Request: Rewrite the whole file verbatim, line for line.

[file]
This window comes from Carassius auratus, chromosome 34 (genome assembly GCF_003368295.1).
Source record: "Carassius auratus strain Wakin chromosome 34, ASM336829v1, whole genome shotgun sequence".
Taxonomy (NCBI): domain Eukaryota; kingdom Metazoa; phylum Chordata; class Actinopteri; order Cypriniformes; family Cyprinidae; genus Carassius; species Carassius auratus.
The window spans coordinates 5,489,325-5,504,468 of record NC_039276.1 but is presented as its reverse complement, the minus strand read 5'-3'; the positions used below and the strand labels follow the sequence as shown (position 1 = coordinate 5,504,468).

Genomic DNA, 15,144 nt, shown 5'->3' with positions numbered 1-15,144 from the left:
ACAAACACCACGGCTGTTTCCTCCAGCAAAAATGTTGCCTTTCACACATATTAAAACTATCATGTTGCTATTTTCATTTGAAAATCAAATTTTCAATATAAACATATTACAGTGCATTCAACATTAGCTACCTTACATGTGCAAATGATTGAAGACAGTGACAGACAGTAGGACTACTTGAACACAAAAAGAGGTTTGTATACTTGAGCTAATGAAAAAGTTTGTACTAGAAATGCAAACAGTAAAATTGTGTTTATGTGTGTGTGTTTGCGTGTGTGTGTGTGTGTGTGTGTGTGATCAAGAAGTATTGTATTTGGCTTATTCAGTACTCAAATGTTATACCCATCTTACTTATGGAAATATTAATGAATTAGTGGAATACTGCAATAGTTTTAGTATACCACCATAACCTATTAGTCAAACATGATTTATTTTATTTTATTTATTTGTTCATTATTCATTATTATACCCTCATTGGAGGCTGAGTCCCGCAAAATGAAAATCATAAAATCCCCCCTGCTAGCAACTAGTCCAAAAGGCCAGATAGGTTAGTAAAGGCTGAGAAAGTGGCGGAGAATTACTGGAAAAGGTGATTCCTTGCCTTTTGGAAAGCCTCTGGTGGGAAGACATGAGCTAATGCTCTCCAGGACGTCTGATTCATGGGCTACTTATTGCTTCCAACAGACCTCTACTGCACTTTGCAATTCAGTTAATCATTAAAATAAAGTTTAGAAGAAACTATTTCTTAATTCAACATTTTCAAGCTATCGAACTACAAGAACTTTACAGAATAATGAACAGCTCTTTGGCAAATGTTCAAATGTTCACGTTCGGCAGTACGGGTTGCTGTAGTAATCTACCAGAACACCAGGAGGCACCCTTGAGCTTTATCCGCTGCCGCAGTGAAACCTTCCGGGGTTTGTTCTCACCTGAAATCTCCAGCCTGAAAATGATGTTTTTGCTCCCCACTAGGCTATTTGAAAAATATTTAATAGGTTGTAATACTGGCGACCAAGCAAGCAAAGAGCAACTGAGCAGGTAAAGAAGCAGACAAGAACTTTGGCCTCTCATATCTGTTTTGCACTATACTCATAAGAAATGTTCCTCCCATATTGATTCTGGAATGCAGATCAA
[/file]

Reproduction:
This window comes from Carassius auratus, chromosome 34 (genome assembly GCF_003368295.1).
Source record: "Carassius auratus strain Wakin chromosome 34, ASM336829v1, whole genome shotgun sequence".
Taxonomy (NCBI): domain Eukaryota; kingdom Metazoa; phylum Chordata; class Actinopteri; order Cypriniformes; family Cyprinidae; genus Carassius; species Carassius auratus.
The window spans coordinates 5,489,325-5,504,468 of record NC_039276.1 but is presented as its reverse complement, the minus strand read 5'-3'; the positions used below and the strand labels follow the sequence as shown (position 1 = coordinate 5,504,468).

Genomic DNA, 15,144 nt, shown 5'->3' with positions numbered 1-15,144 from the left:
ACAAACACCACGGCTGTTTCCTCCAGCAAAAATGTTGCCTTTCACACATATTAAAACTATCATGTTGCTATTTTCATTTGAAAATCAAATTTTCAATATAAACATATTACAGTGCATTCAACATTAGCTACCTTACATGTGCAAATGATTGAAGACAGTGACAGACAGTAGGACTACTTGAACACAAAAAGAGGTTTGTATACTTGAGCTAATGAAAAAGTTTGTACTAGAAATGCAAACAGTAAAATTGTGTTTATGTGTGTGTGTTTGCGTGTGTGTGTGTGTGTGTGTGTGTGATCAAGAAGTATTGTATTTGGCTTATTCAGTACTCAAATGTTATACCCATCTTACTTATGGAAATATTAATGAATTAGTGGAATACTGCAATAGTTTTAGTATACCACCATAACCTATTAGTCAAACATGATTTATTTTATTTTATTTATTTGTTCATTATTCATTATTATACCCTCATTGGAGGCTGAGTCCCGCAAAATGAAAATCATAAAATCCCCCCTGCTAGCAACTAGTCCAAAAGGCCAGATAGGTTAGTAAAGGCTGAGAAAGTGGCGGAGAATTACTGGAAAAGGTGATTCCTTGCCTTTTGGAAAGCCTCTGGTGGGAAGACATGAGCTAATGCTCTCCAGGACGTCTGATTCATGGGCTACTTATTGCTTCCAACAGACCTCTACTGCACTTTGCAATTCAGTTAATCATTAAAATAAAGTTTAGAAGAAACTATTTCTTAATTCAACATTTTCAAGCTATCGAACTACAAGAACTTTACAGAATAATGAACAGCTCTTTGGCAAATGTTCAAATGTTCACGTTCGGCAGTACGGGTTGCTGTAGTAATCTACCAGAACACCAGGAGGCACCCTTGAGCTTTATCCGCTGCCGCAGTGAAACCTTCCGGGGTTTGTTCTCACCTGAAATCTCCAGCCTGAAAATGATGTTTTTGCTCCCCACTAGGCTATTTGAAAAATATTTAATAGGTTGTAATACTGGCGACCAAGCAAGCAAAGAGCAACTGAGCAGGTAAAGAAGCAGACAAGAACTTTGGCCTCTCATATCTGTTTTGCACTATACTCATAAGAAATGTTCCTCCCATATTGATTCTGGAATGCAGATCAA